Project note: Writing cases in innovation
A. Choosing a topic
Some of the best cases are written by researchers who:
i. Have a passion for the firm or subject matter. Find the subject fun to research!
ii. Have some work experience on the subject matter, are familiar with some of the tacit knowledge on the topic, or have good access to data
iii. Want to go and work in that industry when they graduate
iv. Already have lots of data on the subject.
B. Case contents
1. An introductory paragraph which answers the following questions: what is the focal problem? When does the case take place? Where is the organization located? who is the decision maker? The problem should be related to one of the questions on page 2 of your textbook or any of concepts of the course.
2. The body of the case should contain a description of :
The firm's existing technology, capabilities, performance, etc if relevant to the problem being explored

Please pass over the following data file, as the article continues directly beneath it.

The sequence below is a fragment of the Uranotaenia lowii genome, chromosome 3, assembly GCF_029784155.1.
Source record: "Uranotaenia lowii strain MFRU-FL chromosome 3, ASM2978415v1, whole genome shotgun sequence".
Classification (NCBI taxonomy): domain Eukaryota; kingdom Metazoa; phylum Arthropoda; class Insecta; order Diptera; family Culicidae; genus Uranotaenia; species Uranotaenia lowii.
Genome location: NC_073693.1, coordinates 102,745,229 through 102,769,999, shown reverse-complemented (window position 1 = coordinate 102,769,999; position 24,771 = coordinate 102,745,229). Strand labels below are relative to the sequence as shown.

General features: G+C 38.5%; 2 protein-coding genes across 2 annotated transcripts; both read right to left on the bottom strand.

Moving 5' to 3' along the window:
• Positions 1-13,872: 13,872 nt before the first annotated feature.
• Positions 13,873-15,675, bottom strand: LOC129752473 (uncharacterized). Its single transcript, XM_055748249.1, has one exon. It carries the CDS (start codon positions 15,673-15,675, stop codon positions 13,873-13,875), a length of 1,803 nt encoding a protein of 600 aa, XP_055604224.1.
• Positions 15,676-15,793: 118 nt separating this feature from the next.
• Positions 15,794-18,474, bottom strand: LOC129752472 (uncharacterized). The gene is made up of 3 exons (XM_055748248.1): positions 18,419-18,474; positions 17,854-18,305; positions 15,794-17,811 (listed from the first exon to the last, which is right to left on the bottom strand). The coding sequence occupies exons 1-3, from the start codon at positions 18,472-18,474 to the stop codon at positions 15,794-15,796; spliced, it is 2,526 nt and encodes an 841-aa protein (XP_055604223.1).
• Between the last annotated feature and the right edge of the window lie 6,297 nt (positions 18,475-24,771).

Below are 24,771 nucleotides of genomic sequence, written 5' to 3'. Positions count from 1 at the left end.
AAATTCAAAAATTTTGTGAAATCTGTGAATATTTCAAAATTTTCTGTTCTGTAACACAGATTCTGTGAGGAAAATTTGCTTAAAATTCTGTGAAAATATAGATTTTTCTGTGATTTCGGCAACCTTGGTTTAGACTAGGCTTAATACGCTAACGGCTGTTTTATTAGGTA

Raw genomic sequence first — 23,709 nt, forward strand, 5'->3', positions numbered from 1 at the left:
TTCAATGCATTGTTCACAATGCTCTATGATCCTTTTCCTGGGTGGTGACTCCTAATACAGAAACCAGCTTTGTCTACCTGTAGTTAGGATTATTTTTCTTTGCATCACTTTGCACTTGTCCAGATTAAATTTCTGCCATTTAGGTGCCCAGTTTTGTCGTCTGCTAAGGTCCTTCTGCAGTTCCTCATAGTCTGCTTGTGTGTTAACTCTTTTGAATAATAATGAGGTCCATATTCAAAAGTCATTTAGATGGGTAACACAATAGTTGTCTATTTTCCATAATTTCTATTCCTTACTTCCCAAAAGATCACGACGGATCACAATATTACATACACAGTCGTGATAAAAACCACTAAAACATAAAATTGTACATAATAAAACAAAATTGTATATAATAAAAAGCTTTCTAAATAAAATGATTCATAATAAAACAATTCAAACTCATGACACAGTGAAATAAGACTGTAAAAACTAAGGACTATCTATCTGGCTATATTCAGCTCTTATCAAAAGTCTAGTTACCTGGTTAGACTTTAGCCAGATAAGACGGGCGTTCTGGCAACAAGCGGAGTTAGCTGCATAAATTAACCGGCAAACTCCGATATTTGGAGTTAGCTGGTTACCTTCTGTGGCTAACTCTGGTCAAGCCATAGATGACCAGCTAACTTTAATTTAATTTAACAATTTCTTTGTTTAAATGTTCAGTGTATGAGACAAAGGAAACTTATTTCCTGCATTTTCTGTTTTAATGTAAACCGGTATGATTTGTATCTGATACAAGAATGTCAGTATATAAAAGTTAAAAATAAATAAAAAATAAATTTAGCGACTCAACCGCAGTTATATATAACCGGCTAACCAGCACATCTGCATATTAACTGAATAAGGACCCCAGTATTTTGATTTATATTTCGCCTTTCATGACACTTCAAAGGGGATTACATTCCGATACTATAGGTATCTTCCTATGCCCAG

Competitors (existing and potential) and relevant information on them
3. Exhibits. You can have any number of exhibits you want. They do not all have to be relevant to the question you are exploring. Remember that cases are supposed to be an attempt to simulate the socially complex context in which managers must take decisions.
4. At the core of the case should be the fact that some new knowledge has been used (or is being used) to offer new product or service that customers want.
The cases should be HBS-type but please write the type of case that you would love to read. Forget about the professor. Please yourself! Thus you may want to follow the style of the case you liked the most in one of your earlier courses. The length should be twelve to twenty pages, double-spaced, font 12, excluding the exhibits.
D. Teaching note
Use your teaching note to reveal the solution to the "problem" of the case. It is in this note that you show how the theory and concepts of the text are related to the "problem" and solution of the case.
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